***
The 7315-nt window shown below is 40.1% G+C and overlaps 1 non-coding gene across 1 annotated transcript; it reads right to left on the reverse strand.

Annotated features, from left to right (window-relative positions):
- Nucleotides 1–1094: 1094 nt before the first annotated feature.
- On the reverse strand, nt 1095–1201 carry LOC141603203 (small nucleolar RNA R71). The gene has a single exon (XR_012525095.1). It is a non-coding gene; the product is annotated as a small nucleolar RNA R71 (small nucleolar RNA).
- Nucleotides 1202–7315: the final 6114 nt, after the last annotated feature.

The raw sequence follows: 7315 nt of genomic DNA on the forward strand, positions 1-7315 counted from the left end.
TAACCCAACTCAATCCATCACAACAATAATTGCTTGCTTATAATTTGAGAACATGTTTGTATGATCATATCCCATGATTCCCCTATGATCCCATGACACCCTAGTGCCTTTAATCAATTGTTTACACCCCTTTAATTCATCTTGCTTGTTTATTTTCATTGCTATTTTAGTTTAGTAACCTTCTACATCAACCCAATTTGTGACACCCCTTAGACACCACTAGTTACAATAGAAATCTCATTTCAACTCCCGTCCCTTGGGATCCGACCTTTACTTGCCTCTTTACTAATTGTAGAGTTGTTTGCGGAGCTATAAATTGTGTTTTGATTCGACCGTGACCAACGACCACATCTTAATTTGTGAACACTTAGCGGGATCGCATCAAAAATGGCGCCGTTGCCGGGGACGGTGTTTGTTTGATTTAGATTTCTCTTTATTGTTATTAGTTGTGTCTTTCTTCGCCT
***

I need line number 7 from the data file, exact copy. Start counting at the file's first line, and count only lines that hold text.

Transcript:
TAACCCAACTCAATCCATCACAACAATAATTGCTTGCTTATAATTTGAGAACATGTTTGTATGATCATATCCCATGATTCCCCTATGATCCCATGACACCCTAGTGCCTTTAATCAATTGTTTACACCCCTTTAATTCATCTTGCTTGTTTATTTTCATTGCTATTTTAGTTTAGTAACCTTCTACATCAACCCAATTTGTGACACCCCTTAGACACCACTAGTTACAATAGAAATCTCATTTCAACTCCCGTCCCTTGGGATCCGACCTTTACTTGCCTCTTTACTAATTGTAGAGTTGTTTGCGGAGCTATAAATTGTGTTTTGATTCGACCGTGACCAACGACCACATCTTAATTTGTGAACACTTAGCGGGATCGCATCAAAAATGGCGCCGTTGCCGGGGACGGTGTTTGTTTGATTTAGATTTCTCTTTATTGTTATTAGTTGTGTCTTTCTTCGCCT